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Iain Banks, The Crow Road

I seem to be immune, if not averse, to Banks' mainstream novels. This is the second one I've read, and while I liked it better than Espedair Street, I still found it more than a bit of a slog. It ended well, which almost salvaged it for me, but by then I had built up so much resentment toward the thing that it was probably too late.

This a Scottish family saga, full of the requisite eccentric characters and loving strife. It's also, as the title tells you once the title has been explained, about death. As a story about death it arrives at a very satisfactory bit of wisdom, although it gets there by way of a murder mystery that felt completely out of place to me. It's also a coming-of-age story, and that may be the aspect of it that was least successful for me. The narrative point of view moves around, but the main point of view character is Prentice -- the middle son of one of the families whose saga this is. Despite (or perhaps because of) the fact that Prentice is not entirely dissimilar to yours truly, I found him almost completely uninteresting as the protagonist of this story, and I got bored early on with his tales of getting so drunk he couldn't talk straight. The fact that he's callow and needs to grow up is basically the point of the coming-of-age aspect of the story, but maybe I'm too old for this shit. I just didn't care about his problems or his path. Neither did I find his part in the murder mystery in any way believable, but that's probably because I just didn't care for the character.

I dunno. The whole thing felt kind of juvenile to me, I guess. In the end we get some wisdom about death and a very sweet piece of morse code, but what else was there? A strong sense of the Scottish landscape and of the people. (Very funny, pointed observation at one point that English newspeople on BBC were perfectly able to pronounce the hard "ch" sound in Arabic names but somehow not in Scottish words like "loch".) Maybe if Prentice weren't such a prat (
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I seem to be immune, if not averse, to Banks' mainstream novels. This is the second one I've read, and while I liked it better than <i>Espedair Street</i>, I still found it more than a bit of a slog. It ended well, which almost salvaged it for me, but by then I had built up so much resentment toward the thing that it was probably too late.

This a Scottish family saga, full of the requisite eccentric characters and loving strife. It's also, as the title tells you once the title has been explained, about death. As a story about death it arrives at a very satisfactory bit of wisdom, although it gets there by way of a murder mystery that felt completely out of place to me. It's also a coming-of-age story, and that may be the aspect of it that was least successful for me. The narrative point of view moves around, but the main point of view character is Prentice -- the middle son of one of the families whose saga this is. Despite (or perhaps because of) the fact that Prentice is not entirely dissimilar to yours truly, I found him almost completely uninteresting as the protagonist of this story, and I got bored early on with his tales of getting so drunk he couldn't talk straight. The fact that he's callow and needs to grow up is basically the point of the coming-of-age aspect of the story, but maybe I'm too old for this shit. I just didn't care about his problems or his path. Neither did I find his part in the murder mystery in any way believable, but that's probably because I just didn't care for the character.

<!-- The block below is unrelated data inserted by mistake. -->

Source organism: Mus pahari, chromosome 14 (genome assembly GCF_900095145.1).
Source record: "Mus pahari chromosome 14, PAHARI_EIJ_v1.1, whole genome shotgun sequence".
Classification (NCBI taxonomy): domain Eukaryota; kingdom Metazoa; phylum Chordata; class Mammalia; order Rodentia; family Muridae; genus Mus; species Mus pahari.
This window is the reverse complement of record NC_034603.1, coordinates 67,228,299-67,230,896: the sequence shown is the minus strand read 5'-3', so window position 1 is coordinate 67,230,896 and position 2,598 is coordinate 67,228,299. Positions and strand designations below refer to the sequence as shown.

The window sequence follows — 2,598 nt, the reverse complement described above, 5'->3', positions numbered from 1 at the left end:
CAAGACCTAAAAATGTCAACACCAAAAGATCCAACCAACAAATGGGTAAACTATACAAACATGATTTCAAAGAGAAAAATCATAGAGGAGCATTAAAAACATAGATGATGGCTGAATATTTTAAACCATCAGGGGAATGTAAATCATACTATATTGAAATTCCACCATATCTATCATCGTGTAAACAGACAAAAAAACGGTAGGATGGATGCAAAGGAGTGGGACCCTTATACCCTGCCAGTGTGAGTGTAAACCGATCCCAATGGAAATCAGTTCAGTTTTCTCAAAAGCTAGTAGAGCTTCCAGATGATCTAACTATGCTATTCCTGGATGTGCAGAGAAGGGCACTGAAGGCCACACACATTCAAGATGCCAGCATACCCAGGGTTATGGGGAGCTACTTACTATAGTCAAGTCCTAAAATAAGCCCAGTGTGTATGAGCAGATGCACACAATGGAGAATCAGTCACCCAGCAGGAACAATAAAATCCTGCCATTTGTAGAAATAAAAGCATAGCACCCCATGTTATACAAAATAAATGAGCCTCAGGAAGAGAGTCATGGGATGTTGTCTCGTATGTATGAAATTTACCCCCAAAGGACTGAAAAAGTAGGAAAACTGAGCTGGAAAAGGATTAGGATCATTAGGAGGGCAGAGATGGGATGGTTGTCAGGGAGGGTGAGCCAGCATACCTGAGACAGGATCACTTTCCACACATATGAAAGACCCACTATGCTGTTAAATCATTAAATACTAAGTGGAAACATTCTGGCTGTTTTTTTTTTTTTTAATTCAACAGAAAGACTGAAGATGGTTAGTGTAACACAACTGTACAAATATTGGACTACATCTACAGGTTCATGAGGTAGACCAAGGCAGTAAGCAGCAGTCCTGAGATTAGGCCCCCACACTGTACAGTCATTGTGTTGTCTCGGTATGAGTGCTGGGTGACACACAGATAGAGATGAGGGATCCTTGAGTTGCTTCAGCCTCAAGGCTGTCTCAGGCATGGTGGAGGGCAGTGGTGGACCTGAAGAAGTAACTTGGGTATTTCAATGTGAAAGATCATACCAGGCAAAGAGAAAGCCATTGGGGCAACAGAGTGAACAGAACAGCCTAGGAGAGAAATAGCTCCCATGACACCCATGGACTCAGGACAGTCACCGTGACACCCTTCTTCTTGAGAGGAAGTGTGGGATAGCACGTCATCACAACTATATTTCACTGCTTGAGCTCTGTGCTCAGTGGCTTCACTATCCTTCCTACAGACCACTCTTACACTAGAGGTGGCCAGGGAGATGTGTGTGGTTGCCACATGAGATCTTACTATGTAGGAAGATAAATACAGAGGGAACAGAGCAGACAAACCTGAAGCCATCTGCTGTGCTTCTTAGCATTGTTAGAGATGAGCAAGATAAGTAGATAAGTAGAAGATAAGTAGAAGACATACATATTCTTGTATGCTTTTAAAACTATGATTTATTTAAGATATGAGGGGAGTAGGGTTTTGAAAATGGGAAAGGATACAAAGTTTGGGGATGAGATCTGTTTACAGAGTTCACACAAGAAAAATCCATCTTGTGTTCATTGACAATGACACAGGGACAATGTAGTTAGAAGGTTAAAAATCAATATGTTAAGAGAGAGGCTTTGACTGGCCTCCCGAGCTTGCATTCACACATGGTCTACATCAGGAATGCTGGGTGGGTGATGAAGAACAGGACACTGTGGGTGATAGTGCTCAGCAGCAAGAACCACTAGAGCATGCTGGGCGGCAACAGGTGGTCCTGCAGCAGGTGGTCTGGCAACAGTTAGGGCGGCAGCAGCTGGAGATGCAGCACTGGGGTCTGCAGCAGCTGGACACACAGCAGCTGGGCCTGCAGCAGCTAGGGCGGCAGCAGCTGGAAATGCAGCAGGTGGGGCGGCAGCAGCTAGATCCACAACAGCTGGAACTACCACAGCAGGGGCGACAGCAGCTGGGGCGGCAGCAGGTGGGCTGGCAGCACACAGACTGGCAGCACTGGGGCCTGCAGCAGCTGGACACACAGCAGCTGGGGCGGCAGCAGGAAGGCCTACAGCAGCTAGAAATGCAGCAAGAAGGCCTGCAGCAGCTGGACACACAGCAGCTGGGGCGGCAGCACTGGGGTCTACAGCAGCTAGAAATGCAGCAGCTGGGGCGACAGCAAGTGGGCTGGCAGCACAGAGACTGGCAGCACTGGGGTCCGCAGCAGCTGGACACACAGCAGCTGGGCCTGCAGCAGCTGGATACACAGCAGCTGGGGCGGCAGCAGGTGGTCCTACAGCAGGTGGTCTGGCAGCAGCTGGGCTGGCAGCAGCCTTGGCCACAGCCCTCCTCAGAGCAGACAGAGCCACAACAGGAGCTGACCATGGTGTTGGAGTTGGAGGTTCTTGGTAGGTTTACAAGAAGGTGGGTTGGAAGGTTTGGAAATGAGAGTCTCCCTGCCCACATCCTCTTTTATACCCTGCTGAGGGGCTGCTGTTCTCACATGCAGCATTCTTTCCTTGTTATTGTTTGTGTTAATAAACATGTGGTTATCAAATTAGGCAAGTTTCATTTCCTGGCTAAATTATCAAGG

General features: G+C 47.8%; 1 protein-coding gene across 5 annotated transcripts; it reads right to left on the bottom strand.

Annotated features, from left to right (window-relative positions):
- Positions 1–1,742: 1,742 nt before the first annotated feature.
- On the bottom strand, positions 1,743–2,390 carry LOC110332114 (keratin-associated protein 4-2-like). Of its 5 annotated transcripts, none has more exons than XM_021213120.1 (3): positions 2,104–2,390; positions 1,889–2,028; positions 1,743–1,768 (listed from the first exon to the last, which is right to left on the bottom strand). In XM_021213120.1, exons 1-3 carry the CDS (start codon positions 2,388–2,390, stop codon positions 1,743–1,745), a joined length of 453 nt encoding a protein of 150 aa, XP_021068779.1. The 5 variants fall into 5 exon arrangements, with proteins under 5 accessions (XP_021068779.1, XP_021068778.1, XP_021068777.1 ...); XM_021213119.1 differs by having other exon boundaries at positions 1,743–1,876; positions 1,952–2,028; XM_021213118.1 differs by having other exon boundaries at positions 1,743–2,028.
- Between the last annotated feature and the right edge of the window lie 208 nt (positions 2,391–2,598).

I dunno. The whole thing felt kind of juvenile to me, I guess. In the end we get some wisdom about death and a very sweet piece of morse code, but what else was there? A strong sense of the Scottish landscape and of the people. (Very funny, pointed observation at one point that English newspeople on BBC were perfectly able to pronounce the hard "ch" sound in Arabic names but somehow not in Scottish words like "loch".) Maybe if Prentice weren't such a prat (<iLmon semblable! mon frère!</i>) I'd have liked it better. We'll see if I like the TV adaptation any better.

Comments

( 6 comments — Leave a comment )
holyoutlaw
Jul. 23rd, 2014 01:31 am (UTC)
Isn't this one of his very first books, if not the very first?
randy_byers
Jul. 23rd, 2014 01:38 am (UTC)
I guess it depends on how you count these things, but it was his ninth published novel. The Wasp Factory was his first.
holyoutlaw
Jul. 23rd, 2014 01:41 am (UTC)
I was confusing it with The Wasp Factory, then.

I've liked his SF better than his mainstream, and of his SF, preferred the culture novels. I think we have agreement on this important issue.
randy_byers
Jul. 23rd, 2014 03:59 am (UTC)
It's true, we agree on that, although I think you've read at least one of the non-Culture SF books that I haven't.
janeehawkins
Jul. 23rd, 2014 04:31 pm (UTC)
I tried his mainstream novels and while I respect the writing I find myself caring so little about the stories that I tend to set the book down and forget about it.
randy_byers
Jul. 23rd, 2014 04:37 pm (UTC)
It's interesting. I went out and looked at reviews of The Crow Road on the interwebs yesterday and found nothing but raves, so I was feeling pretty out of tune with the world.
( 6 comments — Leave a comment )

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